Monday, December 28, 2015

Animals do not know to make babies

Science articles are frequently stressing news that animals have human capabilities, like using tools, and refusing to recognize differences between humans and animals. Here is a paywalled SciAm article to remind us of the huge differences.

What Animals Know about Where Babies Come From
In fact, there is no literature on whether animals understand reproduction. ...

To comprehend unobservable phenomena such as gravity or impregnation, a creature has to be capable of abstract reasoning, the ability to mentally form representations of unseen underlying causes or forces. Humans use abstract reasoning to transfer knowledge from one situation to another, which allows us to solve problems we have never encountered before and to even invent new diversions for ourselves. Although animals such as chimpanzees are far cleverer than scientists have traditionally acknowledged, they do not appear to have this particular cognitive skill. I'm reminded of the time an astute sixth grader answered my question about “Why don't chimps play baseball?” not with their anatomical incompatibilities but with “Because you can't explain the rules to them.” ...

Koko can, as a result of years of training, name hundreds of objects when prompted, but she does not engage in discussion. ...

Indeed, limited verbal skills are the norm among wild primates. Vervet monkeys have what is perhaps the closest thing to human language, and it does not begin to measure up in its complexity. As Dorothy Cheney and Robert Seyfarth of the University of Pennsylvania have observed from their extensive studies of these animals in East Africa, the vervets make distinct predator alarm calls for “eagle,” “snake” and “leopard.” These buzzy shrieks or “words” are not learned like human words but are innate. Although the alarm calls are arbitrary, like our words, they are never used to gab about a snake they saw yesterday or to fear-monger about a leopard they may encounter tomorrow. Even if one argued convincingly that these calls are monkey words, it is difficult to get from that rudimentary “language” to one in which the speaker can explain, “When we have sex, that's what starts a baby growing.”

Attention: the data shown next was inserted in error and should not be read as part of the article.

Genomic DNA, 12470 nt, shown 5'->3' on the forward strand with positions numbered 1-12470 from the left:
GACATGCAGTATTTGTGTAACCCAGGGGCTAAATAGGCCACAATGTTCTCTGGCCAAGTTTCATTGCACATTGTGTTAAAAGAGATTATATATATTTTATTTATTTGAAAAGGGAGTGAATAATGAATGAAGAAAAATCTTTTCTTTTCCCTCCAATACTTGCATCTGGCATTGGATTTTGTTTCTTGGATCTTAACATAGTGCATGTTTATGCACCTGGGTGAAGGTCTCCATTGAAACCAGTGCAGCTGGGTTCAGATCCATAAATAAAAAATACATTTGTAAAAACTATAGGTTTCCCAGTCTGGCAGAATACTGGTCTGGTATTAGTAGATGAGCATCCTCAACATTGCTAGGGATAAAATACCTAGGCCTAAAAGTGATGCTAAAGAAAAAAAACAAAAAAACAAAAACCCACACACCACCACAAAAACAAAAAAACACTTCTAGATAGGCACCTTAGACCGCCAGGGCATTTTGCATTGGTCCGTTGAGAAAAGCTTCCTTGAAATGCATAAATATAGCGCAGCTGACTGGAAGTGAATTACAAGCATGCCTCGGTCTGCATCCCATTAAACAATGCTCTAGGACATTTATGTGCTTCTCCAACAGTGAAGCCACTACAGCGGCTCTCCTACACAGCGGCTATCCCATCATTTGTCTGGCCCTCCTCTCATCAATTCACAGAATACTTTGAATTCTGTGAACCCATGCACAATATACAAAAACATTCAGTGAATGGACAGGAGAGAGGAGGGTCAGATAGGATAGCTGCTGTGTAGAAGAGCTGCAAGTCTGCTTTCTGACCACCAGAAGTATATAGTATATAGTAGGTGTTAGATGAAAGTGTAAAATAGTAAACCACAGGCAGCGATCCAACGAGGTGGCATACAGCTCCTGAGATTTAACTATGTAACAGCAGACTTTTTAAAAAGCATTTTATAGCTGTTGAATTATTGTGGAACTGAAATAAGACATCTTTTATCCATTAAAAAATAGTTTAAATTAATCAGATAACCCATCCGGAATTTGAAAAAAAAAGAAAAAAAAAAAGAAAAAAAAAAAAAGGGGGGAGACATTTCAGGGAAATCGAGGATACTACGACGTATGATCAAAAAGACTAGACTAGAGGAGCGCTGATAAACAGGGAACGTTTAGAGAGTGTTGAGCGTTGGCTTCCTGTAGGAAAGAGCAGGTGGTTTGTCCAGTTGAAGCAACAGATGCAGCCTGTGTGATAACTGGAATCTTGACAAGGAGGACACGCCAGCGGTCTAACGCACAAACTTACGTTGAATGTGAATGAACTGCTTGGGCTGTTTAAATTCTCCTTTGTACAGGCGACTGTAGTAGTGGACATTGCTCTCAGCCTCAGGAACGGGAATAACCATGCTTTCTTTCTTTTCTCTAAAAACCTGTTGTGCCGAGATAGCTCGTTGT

Animals just do not have the communication skills or the future planning or the cognitive development that would indicate understanding.

There are lots of studies claiming to show how smart animals are, but usually the researchers are fooled into a richer interpretation of the data, when a leaner one will suffice.

If animals lack the abstract reasoning, language and future planning capabilities needed to intentionally procreate, then they must know what to do (have sex) even if they do not know why (that having sex is what allows them to produce offspring and perpetuate their species). Indeed, animals may carry out all kinds of seemingly complex behaviors without actually anticipating the outcomes. Cognitive scientist Sara Shettleworth of the University of Toronto points to the example of crows that drop walnuts on hard surfaces and thereby break the nuts open. Many observers assume that the crows consciously perform this behavior with the aim of obtaining food. But a more scientific approach to understanding the nut cracking, Shettleworth notes, is to assume the cause is “proximate”: the bird's internal physiological state — hunger — is linked to the presence of walnuts and hard surfaces. That is, physiology that encourages conditioned food-procurement behavior based on past success is what causes a crow to fly above hard surfaces and drop nuts, not the crow's logic about how to best satiate its hunger.

Looking to proximate causes for animal behavior is a difficult concept for humans to accept. We assume that because we know why we do things, other animals doing something similar must also know, and we anthropomorphize their behavior. But that kind of reasoning lacks the rigor needed to truly understand animal cognition.

It is more logical to explain gorilla behavior, and indeed most of the things that animals do, without attributing to them any of our powers of imagination, especially where baby making and biological paternity are concerned.
This principle is particularly difficult for dog owners and other animal lovers to accept. They typically insist that their pets are conscious, and experience all sorts of human emotions.

I previously criticized rich explanations for monkey morality, when a lean explanation suffices. I am beginning to think that a lot of rich explanations of human behavior are also unwarranted.

Update: From Bizarro:

Here is an Economist mag essay on how smart animals are.

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